28. Delaware hold 50% of the worlds fortune 500 companies. It has some of the best tax treatments towards Corporations and is easy to get a bank account without ever stepping foot in the state. For me Delaware is the obvious answer. I incorporated my first business through this state and am more than happy with the results. The only complaint I have being a Delaware Resident I have to pay State Corporate Income tax as if I resided outside of the state I would not have to pay this.

  29. ran across this durring research where I should form an LLC, I already have a corporation but starting a new small business with a new partner and our problem is, we live in Seattle, however our services take place a few times a year in California and we are paid for those services from a company in Boston.
    So if we license in Seattle we would end up paying B&O tax here even though the work is not performed here.
    any ideas?

    • Hi Richard – Thank you for reading and commenting on my post! :) Generally speaking one should set up the company in the state where the majority of the business will take place, the office is located or the transactions take place. If you have additional questions, please feel free to call my co, Corpnet.com, for a free biz consult! Ask for Amanda and she will help you! 1.888.449.2638 – Nellie

  30. Really helped to clarify options and the hype about Delaware and Nevada. Thanks!

  31. Hi Nellie,

    Great article and great insights. I have a few questions, I hope you can help with.

    Started my own business this year with a friend. We incorporate in NJ, just because that is where we are from. We have operations in Maryland and Pennsylvania. We are looking to continually expand business into multiple states.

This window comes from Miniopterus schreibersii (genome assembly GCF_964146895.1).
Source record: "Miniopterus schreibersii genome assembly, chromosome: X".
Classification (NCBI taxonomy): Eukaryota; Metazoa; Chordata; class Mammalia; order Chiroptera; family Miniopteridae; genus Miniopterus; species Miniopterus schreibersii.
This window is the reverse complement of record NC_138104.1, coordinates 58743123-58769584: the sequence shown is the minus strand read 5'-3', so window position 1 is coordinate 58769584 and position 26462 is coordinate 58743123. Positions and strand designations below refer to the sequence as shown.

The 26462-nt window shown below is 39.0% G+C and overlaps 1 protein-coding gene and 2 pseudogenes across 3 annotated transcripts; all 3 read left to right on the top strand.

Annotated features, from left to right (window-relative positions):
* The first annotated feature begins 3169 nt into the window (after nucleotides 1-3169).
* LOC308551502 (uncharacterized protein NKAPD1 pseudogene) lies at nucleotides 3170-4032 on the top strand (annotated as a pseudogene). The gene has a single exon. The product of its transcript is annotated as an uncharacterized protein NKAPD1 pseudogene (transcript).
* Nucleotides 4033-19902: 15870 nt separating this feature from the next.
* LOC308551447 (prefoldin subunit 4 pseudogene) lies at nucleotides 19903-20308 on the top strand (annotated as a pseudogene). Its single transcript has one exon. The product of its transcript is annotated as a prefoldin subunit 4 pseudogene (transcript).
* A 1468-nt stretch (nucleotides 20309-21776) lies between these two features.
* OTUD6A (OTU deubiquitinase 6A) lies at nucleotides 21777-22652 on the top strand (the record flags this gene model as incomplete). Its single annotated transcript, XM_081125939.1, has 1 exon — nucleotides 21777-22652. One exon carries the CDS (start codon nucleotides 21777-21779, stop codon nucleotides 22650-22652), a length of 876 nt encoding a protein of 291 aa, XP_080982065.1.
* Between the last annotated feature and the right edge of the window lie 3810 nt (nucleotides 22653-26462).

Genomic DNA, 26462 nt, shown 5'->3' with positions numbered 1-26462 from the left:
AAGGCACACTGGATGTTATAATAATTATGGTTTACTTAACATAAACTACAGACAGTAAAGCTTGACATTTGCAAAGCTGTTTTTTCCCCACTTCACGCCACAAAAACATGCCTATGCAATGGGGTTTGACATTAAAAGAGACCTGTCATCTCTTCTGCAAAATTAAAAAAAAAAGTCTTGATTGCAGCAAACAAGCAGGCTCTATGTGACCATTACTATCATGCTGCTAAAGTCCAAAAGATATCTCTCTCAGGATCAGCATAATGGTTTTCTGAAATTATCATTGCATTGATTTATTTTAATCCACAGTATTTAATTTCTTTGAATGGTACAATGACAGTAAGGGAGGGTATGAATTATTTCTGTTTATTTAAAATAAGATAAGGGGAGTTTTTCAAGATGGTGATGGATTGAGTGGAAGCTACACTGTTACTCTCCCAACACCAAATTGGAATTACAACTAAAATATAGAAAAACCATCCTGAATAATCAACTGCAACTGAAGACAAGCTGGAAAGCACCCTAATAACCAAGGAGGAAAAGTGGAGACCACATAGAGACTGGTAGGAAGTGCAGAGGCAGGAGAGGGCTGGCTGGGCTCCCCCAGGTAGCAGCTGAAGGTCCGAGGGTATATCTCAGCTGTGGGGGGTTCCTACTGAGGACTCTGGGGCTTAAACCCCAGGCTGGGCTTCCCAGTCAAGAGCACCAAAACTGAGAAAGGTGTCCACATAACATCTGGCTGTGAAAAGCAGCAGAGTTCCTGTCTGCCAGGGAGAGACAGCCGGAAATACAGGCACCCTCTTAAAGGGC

In your opinion, does it make sense to do Nevada or Delaware because we are in multiple states? Or should we re-incorporate to either MD or PA?

    Thanks and I look forward to hearing from you.

    • Thank YOU for reading the post. In response to your inquiry:

      Since your original state of incorporation and the headquarters are in NJ and you will be doing business in other states, generally speaking the process that you have to go by is called a Foreign Qualification whereby you FQ the business in the states that you will be transacting business within…in your case MD and PA. I would be more than happy to assist you the filing process. Please feel free to reach out to personally to Nakalp@corpnet.com and I will see to it that your filing gets taken care of and assist you with any further inquiries you may have.

      I have also written an article on SMBT on this particular subject; here is the link: http://smallbiztrends.com/2012/06/small-business-properly-operate-out-of-state.html

  32. This is the best advise I even seen so far. Wow, you saved me a lot of headaches and money. Everyone is saying come to Nevada, even Armando, the real estate guy is telling all of us to incorporate there and make millions? Well if you have millions, then you would not care. but I see that it make sense to incorporate in your state where you reside. Thanks for the Heads up. Can I call you for help in NY?

    • I am so glad that I was able to help and I am really happy to you get it. You will end up paying more in filing fees if you set up the business in any state other than where you are actually conducting your business. Definitely reach out to me as we can assist you in NY and in any other state. You can reach out to me directly at Nakalp@corpnet.com or simply to info@corpnet.com or can call direct to: 888-449-2638.